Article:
Clinical trials demonstrate effectiveness of low level laser therapy (LLLT) helmet device

Clinical trials demonstrate effectiveness of low level laser therapy (LLLT) helmet device

Low level laser therapy (LLLT) uses red light to stimulate hair growth. Two recent clinical trials investigated the use of a home-use LLLT helmet device (iGrow helmet, Apira Science) in men1 and women2 with androgenetic alopecia. The bicycle-like apparatus was used in the home for 25 minutes, every other day for 16 weeks, totaling 60 treatments. Patients in the control group used an identical helmet, but with incandescent red lights. These clinical trials were double-blinded, meaning that patients and the doctor evaluating treatments did not know which device (LLLT or control red light) a person had used.

Forty one men completed the clinical trial, 22 in the LLLT group and 19 in the control group. Pictures of the scalp were taken before treatment (baseline) and after treatment, with the area of interest being the vertex area of the head where hair loss was occurring. At the end of treatment (16 weeks), the percent increase in hair counts from baseline was calculated for each person. LLLT produced an increase in hair counts of 35% as compared to the control treatment. An average increase of 30.4 hairs/cm2 was observed in the LLLT group, compared to an average decrease of -0.11 hairs/cm2 in the control group.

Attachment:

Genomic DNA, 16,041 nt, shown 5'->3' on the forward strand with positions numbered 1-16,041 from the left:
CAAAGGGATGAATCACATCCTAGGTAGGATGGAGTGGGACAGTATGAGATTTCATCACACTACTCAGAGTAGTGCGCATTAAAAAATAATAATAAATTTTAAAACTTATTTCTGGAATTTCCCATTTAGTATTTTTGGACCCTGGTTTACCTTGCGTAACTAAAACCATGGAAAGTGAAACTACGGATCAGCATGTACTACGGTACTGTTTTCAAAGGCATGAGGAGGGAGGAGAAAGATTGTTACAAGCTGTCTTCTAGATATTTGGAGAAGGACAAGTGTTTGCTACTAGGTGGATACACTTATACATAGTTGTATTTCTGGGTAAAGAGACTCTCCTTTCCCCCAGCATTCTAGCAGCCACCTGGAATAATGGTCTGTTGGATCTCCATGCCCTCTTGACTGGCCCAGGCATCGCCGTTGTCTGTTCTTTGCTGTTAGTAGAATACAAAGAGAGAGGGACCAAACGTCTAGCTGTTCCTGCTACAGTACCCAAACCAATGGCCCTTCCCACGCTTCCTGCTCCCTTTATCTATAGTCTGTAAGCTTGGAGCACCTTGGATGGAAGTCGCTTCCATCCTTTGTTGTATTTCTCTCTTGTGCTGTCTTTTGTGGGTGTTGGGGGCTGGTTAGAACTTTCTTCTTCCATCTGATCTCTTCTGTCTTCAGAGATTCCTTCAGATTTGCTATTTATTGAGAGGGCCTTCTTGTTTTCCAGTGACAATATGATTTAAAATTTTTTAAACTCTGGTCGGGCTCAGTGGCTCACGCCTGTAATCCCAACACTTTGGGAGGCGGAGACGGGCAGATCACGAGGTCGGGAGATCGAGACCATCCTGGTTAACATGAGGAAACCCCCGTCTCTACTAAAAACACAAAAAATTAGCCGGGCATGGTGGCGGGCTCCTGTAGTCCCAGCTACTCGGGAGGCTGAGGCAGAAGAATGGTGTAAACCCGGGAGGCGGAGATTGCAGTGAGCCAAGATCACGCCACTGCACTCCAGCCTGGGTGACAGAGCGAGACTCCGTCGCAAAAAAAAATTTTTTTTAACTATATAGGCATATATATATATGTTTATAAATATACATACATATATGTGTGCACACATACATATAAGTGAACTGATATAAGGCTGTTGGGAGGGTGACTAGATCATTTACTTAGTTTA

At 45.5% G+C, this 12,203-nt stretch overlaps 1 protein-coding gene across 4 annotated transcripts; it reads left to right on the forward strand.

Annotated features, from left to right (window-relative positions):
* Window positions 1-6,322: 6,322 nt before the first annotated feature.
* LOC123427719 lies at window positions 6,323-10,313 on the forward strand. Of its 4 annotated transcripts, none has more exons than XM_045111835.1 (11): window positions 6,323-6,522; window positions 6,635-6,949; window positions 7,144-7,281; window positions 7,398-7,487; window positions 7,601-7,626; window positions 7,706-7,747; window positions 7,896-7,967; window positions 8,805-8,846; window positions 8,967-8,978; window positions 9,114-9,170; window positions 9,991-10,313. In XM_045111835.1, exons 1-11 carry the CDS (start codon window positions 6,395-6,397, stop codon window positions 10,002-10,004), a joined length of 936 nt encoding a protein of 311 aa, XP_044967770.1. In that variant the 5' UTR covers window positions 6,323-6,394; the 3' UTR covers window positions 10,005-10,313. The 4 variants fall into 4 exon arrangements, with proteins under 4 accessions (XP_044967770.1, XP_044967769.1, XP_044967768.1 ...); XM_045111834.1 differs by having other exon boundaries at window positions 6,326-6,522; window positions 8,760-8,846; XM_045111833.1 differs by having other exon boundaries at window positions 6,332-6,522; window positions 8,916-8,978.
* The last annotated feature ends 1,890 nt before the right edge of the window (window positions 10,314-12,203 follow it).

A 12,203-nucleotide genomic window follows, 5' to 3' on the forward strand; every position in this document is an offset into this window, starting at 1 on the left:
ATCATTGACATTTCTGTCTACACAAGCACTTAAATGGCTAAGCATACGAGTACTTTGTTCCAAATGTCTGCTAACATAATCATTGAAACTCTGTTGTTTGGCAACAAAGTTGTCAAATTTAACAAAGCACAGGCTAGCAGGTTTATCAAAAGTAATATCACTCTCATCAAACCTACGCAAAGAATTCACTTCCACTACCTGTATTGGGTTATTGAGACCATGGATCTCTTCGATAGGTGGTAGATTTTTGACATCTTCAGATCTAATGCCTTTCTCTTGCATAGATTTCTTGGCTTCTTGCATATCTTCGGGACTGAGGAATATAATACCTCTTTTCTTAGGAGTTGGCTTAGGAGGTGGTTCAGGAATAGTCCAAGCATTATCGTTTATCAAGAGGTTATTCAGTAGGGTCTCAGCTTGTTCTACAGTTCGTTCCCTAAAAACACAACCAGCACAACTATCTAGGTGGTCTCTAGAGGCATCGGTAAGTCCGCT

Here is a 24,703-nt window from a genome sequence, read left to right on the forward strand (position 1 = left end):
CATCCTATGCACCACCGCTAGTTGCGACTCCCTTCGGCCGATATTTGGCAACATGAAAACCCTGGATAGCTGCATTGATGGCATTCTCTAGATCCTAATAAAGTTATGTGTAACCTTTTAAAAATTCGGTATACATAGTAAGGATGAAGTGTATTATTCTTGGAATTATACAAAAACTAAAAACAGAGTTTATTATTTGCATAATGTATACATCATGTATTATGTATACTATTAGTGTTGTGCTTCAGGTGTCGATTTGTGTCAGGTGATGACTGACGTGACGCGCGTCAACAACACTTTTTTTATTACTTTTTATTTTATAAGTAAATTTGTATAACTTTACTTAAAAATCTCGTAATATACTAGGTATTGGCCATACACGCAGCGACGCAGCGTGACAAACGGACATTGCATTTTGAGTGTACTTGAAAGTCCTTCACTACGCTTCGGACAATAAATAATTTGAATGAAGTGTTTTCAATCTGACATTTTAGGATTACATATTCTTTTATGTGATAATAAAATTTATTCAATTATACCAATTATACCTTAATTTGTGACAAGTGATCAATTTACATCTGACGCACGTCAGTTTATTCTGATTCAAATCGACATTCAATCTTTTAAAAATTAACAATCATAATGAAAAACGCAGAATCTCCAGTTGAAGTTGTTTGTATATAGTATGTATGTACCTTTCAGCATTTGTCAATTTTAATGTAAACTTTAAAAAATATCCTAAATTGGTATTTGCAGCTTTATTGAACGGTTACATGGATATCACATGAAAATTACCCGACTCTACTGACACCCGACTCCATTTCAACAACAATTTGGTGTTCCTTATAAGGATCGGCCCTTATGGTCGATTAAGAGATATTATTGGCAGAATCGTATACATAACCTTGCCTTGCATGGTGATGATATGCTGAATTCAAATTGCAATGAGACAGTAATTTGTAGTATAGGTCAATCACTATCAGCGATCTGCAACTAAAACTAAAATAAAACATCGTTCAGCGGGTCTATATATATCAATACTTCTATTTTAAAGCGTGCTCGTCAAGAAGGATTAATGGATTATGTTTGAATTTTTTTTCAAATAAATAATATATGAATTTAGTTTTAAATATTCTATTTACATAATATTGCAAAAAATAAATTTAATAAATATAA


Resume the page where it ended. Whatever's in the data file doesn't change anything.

Forty two women completed the clinical trial, 24 in the LLLT group and 18 in the control group. The procedure was similar as above, with pictures taken before and after treatment. The area of interest was again the vertex area of the head and the percent increase in hair counts from baseline was calculated for each person. LLLT produced an increase in hair counts of 37% as compared to the control treatment. An average increase of 35.2 hairs/cm2 was observed in the LLLT group, compared to an average increase of 8.39 hairs/cm2 in the control group.

In both clinical trials, there were no adverse side effects reported. The LLLT helmet device was safe and effective in increasing hair growth in men and women with androgenetic alopecia. In men, there was an average increase in hair of 35% and in women, an average increase of 37%. These clinical trials, at 4 months, were shorter than other clinical trials that have been conducted. Depending on the individual, it may take up to 6 months before one can determine whether LLLT is effective.

References:

  1. Lanzafame RJ, Blanche RR, Bodian AB, Chiacchierini RP, Fernandez-Obregon A, Kazmirek ER. The growth of human scalp hair mediated by visible red light laser and LED sources in males. Lasers Surg Med 2013;45:487–95.
  2. Lanzafame RJ, Blanche RR, Chiacchierini RP, Kazmirek ER, Sklar JA. The growth of human scalp hair in females using visible red light laser and LED sources. Lasers Surg Med 2014;46:601–7.

 

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